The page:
Not ten minutes into our hike it began hailing. Pea sized hail stones combined with high winds stung our exposed faces and hands. We quickly put on our rain jackets and covered our backpacks with our brand new waterproof backpack covers and continued hiking. As inconvenient as the weather was, we found humor in it. We have never, ever been backpacking together without rain or snow. Soon enough we found ourselves at Grandaddy Lake, the first of many lakes within the basin. As much as we wanted to set up camp to get out of the weather, we decided to push on to avoid the many campers around the lake. We continued hiking for about another mile and found ourselves on the north side of Betsy Lake, a long, narrow lake lined with pine and fir. As beautiful as the lake was we wanted to hike a little further to Mohawk Lake, which we hoped would have minimal campers. We hiked for about a quarter mile and found ourselves looking at a swampy pond. This lake was nothing compared to Betsy, so we turned around and set up camp on the north bank of Betsy Lake. Later at camp while looking at a map, we realized we hadn’t actually reached Mohawk Lake earlier, but a small pond instead. How embarrassing. We vowed to visit the real Mohawk Lake first thing in the morning.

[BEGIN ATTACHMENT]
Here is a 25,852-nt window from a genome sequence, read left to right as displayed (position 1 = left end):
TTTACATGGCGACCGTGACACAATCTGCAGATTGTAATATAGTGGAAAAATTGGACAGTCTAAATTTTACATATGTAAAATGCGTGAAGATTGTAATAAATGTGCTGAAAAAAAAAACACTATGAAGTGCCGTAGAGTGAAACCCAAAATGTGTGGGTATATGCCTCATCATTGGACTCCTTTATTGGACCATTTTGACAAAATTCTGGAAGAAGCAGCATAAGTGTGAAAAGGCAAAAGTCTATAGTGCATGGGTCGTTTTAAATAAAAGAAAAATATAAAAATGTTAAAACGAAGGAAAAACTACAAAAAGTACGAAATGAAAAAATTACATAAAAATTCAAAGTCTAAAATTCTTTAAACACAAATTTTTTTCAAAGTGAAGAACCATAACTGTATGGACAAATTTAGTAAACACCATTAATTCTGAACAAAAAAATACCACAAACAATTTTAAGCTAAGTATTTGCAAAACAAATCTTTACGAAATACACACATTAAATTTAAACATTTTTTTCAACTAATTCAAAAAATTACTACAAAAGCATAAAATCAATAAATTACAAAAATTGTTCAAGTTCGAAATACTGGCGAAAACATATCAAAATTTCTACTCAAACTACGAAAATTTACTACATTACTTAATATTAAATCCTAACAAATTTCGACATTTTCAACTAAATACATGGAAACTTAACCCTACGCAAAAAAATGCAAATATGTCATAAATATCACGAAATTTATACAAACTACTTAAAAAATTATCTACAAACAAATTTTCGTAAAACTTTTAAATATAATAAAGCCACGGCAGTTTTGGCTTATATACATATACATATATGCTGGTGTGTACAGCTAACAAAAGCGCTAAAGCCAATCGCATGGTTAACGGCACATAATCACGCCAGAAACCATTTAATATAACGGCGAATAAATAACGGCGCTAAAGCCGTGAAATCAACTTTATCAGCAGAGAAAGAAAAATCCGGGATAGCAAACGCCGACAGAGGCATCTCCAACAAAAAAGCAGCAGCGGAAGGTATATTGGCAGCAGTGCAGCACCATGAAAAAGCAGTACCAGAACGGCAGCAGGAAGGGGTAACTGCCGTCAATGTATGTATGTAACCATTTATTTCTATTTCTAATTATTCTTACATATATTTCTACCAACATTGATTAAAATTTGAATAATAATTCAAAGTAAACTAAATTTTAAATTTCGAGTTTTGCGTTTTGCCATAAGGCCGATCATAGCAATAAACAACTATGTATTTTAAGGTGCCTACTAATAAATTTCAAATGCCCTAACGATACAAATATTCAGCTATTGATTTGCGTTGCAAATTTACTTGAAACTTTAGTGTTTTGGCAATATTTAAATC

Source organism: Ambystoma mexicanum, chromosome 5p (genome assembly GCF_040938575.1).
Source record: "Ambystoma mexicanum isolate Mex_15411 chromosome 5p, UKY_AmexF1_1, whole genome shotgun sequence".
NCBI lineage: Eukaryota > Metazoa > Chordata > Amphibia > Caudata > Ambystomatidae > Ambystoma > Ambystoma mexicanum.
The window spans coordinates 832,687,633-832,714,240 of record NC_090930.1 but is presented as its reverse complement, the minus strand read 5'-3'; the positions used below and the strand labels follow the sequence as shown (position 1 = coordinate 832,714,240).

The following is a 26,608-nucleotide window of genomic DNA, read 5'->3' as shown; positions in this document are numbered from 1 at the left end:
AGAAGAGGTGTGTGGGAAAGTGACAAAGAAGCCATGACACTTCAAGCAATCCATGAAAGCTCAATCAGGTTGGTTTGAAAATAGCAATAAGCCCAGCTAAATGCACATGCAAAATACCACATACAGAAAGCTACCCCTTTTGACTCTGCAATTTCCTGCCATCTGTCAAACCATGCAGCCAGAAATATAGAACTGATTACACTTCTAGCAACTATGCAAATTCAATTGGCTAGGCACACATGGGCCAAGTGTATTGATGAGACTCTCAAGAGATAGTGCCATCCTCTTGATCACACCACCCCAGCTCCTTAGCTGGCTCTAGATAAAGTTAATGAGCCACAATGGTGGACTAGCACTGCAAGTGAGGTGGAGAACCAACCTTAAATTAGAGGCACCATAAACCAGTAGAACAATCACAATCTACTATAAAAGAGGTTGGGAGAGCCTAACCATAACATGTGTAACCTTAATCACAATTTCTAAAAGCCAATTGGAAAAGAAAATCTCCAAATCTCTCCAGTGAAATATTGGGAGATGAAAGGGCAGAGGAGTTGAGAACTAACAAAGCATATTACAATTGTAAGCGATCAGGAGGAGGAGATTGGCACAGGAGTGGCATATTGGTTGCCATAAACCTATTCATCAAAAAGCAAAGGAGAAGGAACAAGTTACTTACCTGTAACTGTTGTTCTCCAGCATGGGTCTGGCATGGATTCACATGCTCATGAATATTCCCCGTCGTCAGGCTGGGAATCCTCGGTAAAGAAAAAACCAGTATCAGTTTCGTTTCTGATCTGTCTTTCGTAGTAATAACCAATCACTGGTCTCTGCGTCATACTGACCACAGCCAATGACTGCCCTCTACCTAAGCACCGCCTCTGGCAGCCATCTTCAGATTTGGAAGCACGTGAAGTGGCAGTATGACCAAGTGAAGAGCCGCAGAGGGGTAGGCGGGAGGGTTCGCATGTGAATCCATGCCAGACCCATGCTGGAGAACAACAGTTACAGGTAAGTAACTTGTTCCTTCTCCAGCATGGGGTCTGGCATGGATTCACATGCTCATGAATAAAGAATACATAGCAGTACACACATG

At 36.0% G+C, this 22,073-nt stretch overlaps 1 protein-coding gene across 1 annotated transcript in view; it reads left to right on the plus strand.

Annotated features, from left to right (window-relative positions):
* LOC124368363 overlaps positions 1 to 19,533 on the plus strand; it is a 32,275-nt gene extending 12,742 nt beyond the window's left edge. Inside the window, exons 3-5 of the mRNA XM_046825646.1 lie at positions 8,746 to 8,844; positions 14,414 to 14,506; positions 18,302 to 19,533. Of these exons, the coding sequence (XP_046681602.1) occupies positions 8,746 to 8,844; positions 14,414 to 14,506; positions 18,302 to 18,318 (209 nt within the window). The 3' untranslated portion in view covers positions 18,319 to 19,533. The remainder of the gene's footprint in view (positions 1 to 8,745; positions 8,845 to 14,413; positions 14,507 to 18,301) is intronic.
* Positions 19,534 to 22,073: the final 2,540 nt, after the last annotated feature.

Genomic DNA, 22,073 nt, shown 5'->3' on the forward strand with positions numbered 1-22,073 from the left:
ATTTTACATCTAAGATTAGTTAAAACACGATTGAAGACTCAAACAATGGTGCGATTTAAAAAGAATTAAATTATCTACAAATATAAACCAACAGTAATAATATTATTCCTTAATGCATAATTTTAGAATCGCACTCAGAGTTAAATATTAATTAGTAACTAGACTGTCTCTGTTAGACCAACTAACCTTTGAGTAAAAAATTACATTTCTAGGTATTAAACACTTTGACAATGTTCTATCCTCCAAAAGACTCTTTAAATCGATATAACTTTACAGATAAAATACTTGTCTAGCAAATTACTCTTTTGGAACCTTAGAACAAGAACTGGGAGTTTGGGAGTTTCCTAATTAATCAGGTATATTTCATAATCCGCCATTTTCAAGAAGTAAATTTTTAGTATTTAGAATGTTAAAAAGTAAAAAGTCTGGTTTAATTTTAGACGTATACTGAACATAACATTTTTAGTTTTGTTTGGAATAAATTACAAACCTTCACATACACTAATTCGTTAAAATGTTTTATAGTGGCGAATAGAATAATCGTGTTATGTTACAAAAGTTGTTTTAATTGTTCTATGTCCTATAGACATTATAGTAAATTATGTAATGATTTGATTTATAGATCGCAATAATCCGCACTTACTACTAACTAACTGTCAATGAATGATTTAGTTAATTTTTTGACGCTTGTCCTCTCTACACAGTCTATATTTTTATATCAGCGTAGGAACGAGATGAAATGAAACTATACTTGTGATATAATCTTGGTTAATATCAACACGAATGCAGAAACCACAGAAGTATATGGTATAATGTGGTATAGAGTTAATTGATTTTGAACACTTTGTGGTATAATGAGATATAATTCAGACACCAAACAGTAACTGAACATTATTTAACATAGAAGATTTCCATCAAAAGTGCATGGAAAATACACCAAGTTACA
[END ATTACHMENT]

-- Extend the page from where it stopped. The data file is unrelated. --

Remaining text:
Our campsite was located about 400 feet from the north bank of Betsy Lake on a flat piece of ground, protected by tall pine. The perfect campsite with a beautiful view. The hail had let up, and we took advantage of the break in weather by setting up a tarp in the trees to act as an extra barrier to our delicate, ultralight tent and provide an area out of the elements to cook and change clothes. After setting up the campsite we ate our favorite turkey and cheddar sandwiches and read books in the tent to avoid the cold weather. After a much needed nap we cooked dinner (Backpackers Pantry Pad Thai, another hiking favorite) and shared a to-go size box of wine before bed. I realize saying “sharing a box of wine” makes us sound like complete alcoholics. The liquor store sells juice box sized wine containers (about 3 glasses of wine) perfect for backpacking! We had some of the worst sleep we’ve experienced backpacking that night. Between temperatures in the low thirties, wind blowing through the tent, and the tarp crinkling in the wind, sleep was nearly impossible.